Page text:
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All of us have had our hearts broken or, even worse, ignored.

I'm a 34-year-old straight female. I've been morbidly obese for most of my life. I've been on a couple of dates, and only when I asked the guy out. I am aware that some men are attracted to fat women. But since I never received real sexual attention as a teen/twentysomething, I don't know how to deal with men sexually or in a way that would develop into a relationship. I also think my lack of experience has made me bitter. How do I stop being bitter and learn to develop a romantic relationship?

Fat And Bitter

Romantic and/or sexual relationships are something you learn by doing, so you'll have to start doing them — you'll have to start doing men — to learn how they're done. There are men who are into BBW, a.k.a. big beautiful women, but folks on Twitter recommended staying away from BBW-focused websites (which tend to be overrun by fetishists) and go with mainstream sites like OKCupid instead.

But maybe dating sites aren't the place to start.

"More important than worrying about finding people who love your size is making sure YOU love your size," says Jolene Parton, a fat dancer, sex worker and activist. "Self-love can be the hardest thing in the world for a fat woman, but it's the best way to inspire others to love you and your body. Getting plugged into a fat-positive community might help you find friends and lovers who love the whole you. NAAFA.org and Nolose.org are great places to start."

What to do about the bitterness? Let it go. Yes, men suck. But women can be sucky and judge people on appearances alone, too. (Ask any short guy.) All of us have had our hearts broken or, even worse, ignored, and every one of us has cause to feel bitter. Most people let it go, and you can, too.

One other bit of advice: Be open about being inexperienced. That will attract some guys and scare others off. Good riddance to those it scares off, but don't assume that guys who are interested are necessarily nice guys. Some might be manipulators who want to take advantage of your inexperience or perceived desperation. To help sort the good ones from the bad, convene a small panel of friends to serve as bullshit detectors. Your own bullshit detectors don't develop until you start dating, so ask your panel to point out any red flags you've missed. Good luck!

I'm a 30ish woman in a GGG relationship. I'm submissive and masochistic; he's dominant and willing to inflict some pain. Neither of us has tons of BDSM experience. My question: My boyfriend is into belly punching. I'm happy to indulge him. He likes it when I relax my abdominal muscles. Is this safe? What precautions should we take? Does the fact that I have an IUD factor in? And if I ever get pregnant, should we stop?

Belly Erects Long Lovely Youknowwhat

"There certainly are consensual boundaries that only the person and their partner can know how to navigate," says Dr. Leah Torres, an obstetrician/gynecologist with a focus on family planning, "but I encourage safety first always."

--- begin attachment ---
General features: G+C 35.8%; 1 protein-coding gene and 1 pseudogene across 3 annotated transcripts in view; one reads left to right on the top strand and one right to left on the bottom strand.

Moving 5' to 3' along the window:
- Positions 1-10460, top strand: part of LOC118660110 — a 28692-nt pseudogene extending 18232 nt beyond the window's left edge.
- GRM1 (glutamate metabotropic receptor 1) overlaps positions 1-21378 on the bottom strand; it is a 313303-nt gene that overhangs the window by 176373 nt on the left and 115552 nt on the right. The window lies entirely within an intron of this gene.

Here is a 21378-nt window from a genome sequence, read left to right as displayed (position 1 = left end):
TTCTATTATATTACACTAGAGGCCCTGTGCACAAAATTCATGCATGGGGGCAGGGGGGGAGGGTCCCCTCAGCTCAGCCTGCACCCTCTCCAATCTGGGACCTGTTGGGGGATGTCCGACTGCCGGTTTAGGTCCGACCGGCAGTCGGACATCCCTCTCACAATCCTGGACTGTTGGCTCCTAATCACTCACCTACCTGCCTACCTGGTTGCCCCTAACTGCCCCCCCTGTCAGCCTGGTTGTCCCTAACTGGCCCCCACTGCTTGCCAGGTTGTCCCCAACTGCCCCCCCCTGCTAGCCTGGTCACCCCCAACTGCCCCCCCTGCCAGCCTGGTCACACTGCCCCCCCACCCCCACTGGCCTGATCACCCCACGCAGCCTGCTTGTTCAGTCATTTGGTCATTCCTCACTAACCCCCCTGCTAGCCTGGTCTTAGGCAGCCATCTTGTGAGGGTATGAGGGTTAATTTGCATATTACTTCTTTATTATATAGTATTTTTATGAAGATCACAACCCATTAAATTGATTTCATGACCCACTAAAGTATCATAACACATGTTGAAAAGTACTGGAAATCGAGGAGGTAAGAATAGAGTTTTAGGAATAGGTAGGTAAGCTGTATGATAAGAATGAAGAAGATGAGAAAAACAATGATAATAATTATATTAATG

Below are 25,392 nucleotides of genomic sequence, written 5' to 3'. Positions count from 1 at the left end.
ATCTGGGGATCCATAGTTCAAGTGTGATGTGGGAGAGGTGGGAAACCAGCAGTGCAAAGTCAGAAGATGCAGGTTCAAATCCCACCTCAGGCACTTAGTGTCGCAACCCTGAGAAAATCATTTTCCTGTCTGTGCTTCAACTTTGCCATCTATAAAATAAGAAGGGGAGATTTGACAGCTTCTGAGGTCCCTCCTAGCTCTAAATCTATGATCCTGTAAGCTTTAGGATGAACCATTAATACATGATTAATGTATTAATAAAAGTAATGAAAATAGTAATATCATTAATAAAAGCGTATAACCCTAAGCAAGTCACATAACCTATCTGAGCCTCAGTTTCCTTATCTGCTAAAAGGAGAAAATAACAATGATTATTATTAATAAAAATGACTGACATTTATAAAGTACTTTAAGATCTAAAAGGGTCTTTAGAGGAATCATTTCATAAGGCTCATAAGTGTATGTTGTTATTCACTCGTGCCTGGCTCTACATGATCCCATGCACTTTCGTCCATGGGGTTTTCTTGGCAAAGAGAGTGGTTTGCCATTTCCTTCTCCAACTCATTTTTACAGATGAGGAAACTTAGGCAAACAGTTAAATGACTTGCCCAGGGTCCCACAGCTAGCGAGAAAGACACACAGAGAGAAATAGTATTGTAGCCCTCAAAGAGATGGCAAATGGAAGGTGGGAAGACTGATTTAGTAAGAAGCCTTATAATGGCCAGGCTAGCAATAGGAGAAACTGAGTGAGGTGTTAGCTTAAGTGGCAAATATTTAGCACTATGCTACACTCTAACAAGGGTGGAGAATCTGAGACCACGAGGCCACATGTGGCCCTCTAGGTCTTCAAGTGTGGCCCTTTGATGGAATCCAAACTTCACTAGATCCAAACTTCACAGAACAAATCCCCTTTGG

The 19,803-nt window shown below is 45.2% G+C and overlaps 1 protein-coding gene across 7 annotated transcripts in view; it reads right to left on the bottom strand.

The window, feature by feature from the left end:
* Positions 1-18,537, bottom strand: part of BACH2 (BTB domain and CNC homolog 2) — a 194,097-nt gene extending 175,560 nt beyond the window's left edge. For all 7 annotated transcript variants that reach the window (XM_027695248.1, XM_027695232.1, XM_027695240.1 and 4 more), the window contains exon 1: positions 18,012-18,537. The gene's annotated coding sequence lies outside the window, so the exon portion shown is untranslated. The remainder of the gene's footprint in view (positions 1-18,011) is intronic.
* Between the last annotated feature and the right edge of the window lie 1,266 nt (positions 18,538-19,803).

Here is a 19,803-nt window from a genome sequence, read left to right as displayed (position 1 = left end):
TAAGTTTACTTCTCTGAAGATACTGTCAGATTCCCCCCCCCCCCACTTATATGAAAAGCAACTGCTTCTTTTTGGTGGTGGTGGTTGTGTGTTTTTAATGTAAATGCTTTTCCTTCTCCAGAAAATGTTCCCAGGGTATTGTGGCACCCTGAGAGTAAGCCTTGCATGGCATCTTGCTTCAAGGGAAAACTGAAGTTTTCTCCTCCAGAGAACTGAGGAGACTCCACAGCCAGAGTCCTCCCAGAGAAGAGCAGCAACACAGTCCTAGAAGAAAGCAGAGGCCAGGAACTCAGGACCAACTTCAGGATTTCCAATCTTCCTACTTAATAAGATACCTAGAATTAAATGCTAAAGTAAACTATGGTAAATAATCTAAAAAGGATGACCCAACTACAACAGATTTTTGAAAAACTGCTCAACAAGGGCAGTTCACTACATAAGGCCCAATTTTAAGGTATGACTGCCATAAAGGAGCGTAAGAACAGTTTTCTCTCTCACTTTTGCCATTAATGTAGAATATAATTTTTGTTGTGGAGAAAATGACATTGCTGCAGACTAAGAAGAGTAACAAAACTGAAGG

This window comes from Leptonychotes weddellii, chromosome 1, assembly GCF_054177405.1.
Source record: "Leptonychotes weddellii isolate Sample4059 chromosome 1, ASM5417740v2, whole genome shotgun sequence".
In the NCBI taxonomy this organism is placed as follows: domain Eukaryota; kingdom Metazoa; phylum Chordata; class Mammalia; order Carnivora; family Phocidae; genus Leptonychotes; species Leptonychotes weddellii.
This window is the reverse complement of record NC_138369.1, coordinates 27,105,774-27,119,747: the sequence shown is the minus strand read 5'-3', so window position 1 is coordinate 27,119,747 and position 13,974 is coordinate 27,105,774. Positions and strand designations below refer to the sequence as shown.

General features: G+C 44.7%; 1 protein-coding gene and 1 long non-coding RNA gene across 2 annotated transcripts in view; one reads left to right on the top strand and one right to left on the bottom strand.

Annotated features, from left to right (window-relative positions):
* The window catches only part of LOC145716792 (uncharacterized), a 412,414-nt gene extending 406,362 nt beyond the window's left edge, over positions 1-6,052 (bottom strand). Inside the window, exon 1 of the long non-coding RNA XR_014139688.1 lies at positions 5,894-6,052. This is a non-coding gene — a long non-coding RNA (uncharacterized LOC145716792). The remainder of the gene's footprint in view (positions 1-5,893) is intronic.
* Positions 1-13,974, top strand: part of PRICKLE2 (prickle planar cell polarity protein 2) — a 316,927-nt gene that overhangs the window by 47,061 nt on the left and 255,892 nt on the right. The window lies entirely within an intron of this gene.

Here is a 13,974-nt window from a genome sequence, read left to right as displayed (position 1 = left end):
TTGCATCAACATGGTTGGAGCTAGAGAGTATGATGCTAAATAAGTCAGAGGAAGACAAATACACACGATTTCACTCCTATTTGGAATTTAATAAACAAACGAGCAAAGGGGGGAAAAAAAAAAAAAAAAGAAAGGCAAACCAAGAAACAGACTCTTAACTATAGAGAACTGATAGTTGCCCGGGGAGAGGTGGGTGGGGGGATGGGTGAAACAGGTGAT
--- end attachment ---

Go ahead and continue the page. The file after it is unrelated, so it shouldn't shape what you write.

And Dr. Torres sees danger in what you're doing, BELLY. "Abdominal muscles protect and hold our intestines, liver, spleen, pancreas, etc. in place, and there can be risk involved in blunt trauma such as punches in the abdomen, especially if the muscles are ‘relaxed,'" says Dr. Torres. "For example, if someone has an infection like cytomegalovirus (‘mono'), the spleen can be more susceptible to injury. Blunt trauma could cause splenic rupture and internal bleeding that could be life-threatening. While that is uncommon, it is an example of how something that appears ‘not dangerous' could become so."

One precaution you could take? Stop relaxing your abdominal muscles, and use your tensed, flexed abdominal muscles to protect your internal organs. "There is no risk to the IUD, as it is inside a very small uterus that is in the lower pelvis," says Dr. Torres. "But when someone is pregnant (!), I would recommend no belly punching under any circumstances!"

I'm a gay man in a relationship with a great guy. But he seems to be "feminizing" me. I've spent the last decade in grad school. I stayed in shape, but there was no time for significant exercise. I've started working out, but I weigh about 20 pounds less than my boyfriend and can't match his aggression in bed. He has even joked about me being "the woman" in our relationship — and I don't like that. However, it's not like I can toss him into bed and have my way with him. I want him to see me as another man in bed. It'll be another year or two before I reach his level of athleticism. Any ideas in the meantime?

Not One To Feel Entirely Masculine

Just one: Get over yourself.

Watching a man wring his hands about his fragile manliness hardly makes him seem more masculine. (And it doesn't make him seem more feminine. It just makes him look ridiculous.) And 20 pounds of muscle do not "make the man." Being comfortable in your own skin makes you a man. No, scratch that: Being comfortable in your own skin makes you a person — a decent, tolerable, secure and attractive person. (And a man who's passive in bed is still a man! Christ!)

If your boyfriend says something that annoys you, tell him to knock it off. But your boyfriend could be "joking" about you being the passive one because he prefers it that way. If he would rather be the tosser, you'll need to either find a different boyfriend or stop grounding your sense of masculinity in something so arbitrary as a game of who-tossed-who-farther.

Jolene Parton burns up Twitter @jolenestarshine. Dr. Leah Torres regularly posts about women's health issues and smacks down antichoice trolls on Twitter @LeahNTorres and blogs at Leahtorres.com.

Find the Savage Lovecast (my weekly podcast) every Tuesday at savagelovecast.com.

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